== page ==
In the ruling, U.S. District Judge John Barker ruled in favor of the landlords and property managers who brought the lawsuit, ruling that the CDC's eviction moratorium exceeded the federal government's constitutional authority. Specifically, Judge Barker ruled that the CDC exceeded its authority under the interstate commerce clause of the U.S. Constitution, and Congress also lacked the constitutional authority to grant CDC the power to halt evictions nationwide.
“The court concludes that the federal government’s Article I power to regulate interstate commerce and enact laws necessary and proper to that end does not include the power to impose the challenged eviction moratorium,” Judge Barker wrote, "Although the COVID-19 pandemic persists, so does the Constitution."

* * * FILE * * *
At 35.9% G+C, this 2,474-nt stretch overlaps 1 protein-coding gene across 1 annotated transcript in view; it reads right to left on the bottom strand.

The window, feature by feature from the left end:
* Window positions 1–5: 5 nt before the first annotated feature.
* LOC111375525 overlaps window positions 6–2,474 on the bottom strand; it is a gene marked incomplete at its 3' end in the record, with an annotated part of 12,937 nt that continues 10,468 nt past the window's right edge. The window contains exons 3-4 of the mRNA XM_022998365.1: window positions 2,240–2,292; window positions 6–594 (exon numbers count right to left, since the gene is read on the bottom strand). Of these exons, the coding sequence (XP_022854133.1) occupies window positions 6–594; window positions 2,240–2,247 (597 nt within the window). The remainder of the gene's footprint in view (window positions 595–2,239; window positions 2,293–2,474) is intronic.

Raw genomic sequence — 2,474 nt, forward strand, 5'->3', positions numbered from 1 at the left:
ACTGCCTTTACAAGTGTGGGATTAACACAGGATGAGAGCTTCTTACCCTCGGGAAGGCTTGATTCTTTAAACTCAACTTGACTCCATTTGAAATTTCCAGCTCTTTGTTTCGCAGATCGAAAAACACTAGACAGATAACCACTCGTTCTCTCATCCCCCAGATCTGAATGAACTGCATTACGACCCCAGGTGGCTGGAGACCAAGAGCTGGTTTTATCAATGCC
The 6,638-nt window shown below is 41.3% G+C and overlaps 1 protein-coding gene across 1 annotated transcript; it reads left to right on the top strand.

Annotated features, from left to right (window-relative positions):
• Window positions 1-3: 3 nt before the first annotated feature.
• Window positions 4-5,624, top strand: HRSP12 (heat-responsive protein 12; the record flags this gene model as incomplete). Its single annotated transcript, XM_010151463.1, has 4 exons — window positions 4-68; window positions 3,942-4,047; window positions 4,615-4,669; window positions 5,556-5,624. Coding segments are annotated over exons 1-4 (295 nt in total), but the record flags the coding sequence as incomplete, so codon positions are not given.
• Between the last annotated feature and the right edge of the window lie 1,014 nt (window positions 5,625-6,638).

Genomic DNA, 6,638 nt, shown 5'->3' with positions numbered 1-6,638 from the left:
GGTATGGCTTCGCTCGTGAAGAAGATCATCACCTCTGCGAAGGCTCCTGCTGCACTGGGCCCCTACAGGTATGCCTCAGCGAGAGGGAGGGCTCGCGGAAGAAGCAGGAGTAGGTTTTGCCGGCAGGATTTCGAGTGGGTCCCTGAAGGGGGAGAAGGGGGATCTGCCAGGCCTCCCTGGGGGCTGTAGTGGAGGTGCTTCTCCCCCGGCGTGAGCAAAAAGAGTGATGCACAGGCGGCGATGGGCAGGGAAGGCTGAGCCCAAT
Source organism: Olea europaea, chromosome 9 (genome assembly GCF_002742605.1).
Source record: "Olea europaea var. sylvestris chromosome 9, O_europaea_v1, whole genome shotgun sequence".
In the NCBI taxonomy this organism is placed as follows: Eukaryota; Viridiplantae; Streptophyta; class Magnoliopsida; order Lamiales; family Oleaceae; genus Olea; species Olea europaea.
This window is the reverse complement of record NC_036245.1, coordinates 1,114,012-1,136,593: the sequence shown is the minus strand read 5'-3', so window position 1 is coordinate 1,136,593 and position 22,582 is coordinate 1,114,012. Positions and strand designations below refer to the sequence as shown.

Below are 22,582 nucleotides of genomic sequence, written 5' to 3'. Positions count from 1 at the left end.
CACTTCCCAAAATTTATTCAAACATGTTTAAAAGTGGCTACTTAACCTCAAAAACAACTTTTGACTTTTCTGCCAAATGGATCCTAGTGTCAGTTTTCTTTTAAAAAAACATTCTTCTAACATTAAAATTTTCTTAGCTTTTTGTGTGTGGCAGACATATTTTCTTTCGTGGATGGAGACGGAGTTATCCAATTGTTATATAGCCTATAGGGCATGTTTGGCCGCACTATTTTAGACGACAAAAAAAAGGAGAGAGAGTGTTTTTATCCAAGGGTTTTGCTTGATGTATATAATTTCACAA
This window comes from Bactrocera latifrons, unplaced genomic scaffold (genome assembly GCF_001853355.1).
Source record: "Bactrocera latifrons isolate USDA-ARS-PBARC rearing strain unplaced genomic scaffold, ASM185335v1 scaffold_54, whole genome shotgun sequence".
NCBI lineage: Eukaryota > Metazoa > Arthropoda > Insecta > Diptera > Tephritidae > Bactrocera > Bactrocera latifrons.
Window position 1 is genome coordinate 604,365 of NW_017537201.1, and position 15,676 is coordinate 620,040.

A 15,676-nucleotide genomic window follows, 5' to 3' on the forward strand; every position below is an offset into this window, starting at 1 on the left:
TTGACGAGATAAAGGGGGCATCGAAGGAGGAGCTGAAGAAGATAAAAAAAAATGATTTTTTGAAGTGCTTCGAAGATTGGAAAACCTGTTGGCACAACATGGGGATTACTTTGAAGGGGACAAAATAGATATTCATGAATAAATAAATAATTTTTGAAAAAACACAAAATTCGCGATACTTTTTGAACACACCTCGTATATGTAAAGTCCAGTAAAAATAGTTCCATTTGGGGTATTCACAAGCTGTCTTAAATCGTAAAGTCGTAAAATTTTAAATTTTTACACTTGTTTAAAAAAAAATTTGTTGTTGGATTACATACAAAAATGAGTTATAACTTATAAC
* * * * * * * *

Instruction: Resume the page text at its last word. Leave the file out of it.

In the opinion, Judge Barker said he expected the CDC to abide by his ruling and cease enforcement of the CDC's eviction moratorium order, noting “[s]o the court chooses not to issue an injunction at this time.”
As of the writing of this blog, the U.S. Justice Department has declined to comment on the ruling, and there is no immediate word from the CDC as to whether it intends to continue to enforce the moratorium should the case be appealed. Many practitioners do expect the case to be appealed to the Texas-based U.S. Court of Appeals for the 5th Circuit.
There are several unanswered questions at this time, and more information regarding the implications of this court decision on Iowa landlords will be forthcoming within the next week.